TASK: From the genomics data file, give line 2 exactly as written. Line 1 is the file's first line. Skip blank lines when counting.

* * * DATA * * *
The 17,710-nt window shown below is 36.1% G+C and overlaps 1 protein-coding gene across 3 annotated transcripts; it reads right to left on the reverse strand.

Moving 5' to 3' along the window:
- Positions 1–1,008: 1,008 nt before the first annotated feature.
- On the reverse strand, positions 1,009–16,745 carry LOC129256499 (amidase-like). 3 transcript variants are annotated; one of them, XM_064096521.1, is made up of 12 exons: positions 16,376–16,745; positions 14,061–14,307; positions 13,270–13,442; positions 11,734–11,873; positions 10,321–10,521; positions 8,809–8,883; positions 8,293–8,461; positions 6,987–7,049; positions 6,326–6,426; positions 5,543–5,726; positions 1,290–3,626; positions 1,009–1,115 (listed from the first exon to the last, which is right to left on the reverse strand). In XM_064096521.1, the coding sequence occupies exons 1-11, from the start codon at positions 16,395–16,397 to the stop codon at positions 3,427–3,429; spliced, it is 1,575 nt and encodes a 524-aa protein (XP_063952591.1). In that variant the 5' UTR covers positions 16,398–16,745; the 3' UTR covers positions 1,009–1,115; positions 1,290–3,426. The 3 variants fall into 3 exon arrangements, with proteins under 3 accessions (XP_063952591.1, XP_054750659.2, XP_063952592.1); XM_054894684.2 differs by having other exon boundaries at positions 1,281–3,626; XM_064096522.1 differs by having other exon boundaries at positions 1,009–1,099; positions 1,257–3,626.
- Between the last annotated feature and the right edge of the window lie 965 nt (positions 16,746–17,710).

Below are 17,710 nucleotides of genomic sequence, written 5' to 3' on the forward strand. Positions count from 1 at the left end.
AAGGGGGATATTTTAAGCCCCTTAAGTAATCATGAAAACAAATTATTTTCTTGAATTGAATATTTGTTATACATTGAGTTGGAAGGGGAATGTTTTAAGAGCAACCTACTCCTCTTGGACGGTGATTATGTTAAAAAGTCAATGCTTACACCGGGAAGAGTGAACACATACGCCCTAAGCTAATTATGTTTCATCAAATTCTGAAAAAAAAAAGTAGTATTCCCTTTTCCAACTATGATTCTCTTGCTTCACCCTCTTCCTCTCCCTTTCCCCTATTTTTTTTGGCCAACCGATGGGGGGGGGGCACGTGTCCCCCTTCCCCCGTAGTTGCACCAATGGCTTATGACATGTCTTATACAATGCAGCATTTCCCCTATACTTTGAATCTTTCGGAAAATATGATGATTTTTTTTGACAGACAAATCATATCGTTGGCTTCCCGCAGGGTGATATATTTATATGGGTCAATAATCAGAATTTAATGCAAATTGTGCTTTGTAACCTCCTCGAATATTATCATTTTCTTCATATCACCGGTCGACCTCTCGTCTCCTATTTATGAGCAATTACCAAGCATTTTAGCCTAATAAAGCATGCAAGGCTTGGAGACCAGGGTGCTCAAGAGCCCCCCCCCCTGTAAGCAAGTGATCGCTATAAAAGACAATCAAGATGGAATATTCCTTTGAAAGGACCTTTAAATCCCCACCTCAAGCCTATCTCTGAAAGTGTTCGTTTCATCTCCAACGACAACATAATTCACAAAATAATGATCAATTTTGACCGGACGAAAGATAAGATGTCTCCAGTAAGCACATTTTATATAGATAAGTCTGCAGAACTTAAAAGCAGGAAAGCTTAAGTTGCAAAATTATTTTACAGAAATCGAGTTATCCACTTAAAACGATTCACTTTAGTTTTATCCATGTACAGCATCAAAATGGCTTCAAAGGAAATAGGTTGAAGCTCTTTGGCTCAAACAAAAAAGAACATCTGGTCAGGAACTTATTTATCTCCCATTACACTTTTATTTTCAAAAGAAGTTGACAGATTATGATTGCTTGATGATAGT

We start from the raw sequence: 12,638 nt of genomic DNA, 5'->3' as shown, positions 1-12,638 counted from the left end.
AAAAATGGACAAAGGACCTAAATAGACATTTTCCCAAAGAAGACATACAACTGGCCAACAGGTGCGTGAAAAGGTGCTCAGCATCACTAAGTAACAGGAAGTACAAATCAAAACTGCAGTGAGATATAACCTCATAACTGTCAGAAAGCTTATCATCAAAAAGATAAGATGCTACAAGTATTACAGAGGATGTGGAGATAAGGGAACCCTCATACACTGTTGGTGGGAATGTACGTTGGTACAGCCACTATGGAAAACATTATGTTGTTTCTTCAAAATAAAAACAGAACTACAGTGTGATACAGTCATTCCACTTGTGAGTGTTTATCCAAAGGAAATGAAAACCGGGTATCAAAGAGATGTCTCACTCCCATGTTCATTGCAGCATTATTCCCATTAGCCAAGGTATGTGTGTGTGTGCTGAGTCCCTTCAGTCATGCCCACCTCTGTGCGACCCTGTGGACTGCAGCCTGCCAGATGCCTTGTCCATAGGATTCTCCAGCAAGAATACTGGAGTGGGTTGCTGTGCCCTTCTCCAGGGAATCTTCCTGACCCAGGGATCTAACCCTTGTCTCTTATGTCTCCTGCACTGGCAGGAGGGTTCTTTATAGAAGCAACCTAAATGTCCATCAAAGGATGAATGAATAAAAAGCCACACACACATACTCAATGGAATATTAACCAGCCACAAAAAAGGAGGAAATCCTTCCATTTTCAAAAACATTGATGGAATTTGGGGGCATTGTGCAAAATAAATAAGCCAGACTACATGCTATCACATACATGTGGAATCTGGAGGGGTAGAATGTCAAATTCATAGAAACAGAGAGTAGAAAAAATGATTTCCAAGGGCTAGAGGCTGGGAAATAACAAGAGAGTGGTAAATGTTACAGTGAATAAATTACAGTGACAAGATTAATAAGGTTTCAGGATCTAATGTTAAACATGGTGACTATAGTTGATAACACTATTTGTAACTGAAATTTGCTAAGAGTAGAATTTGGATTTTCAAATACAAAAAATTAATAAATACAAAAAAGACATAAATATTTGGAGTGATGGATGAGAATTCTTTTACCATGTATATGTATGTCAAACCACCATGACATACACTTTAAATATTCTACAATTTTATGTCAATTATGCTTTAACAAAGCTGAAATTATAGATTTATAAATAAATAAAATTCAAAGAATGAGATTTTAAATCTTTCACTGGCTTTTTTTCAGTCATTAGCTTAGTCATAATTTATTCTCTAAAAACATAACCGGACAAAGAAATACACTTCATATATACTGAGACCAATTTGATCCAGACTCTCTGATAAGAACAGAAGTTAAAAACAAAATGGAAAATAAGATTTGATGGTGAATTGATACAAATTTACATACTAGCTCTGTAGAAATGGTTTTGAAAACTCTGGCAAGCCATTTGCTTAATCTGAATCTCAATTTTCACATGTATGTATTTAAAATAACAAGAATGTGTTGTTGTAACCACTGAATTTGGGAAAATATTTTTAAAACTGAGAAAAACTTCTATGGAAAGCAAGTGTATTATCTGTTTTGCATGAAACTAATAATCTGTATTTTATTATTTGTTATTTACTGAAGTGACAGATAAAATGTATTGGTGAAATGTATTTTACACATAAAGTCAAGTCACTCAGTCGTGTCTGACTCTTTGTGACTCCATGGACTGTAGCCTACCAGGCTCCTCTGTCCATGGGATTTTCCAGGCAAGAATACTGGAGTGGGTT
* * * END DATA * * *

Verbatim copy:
Moving 5' to 3' along the window: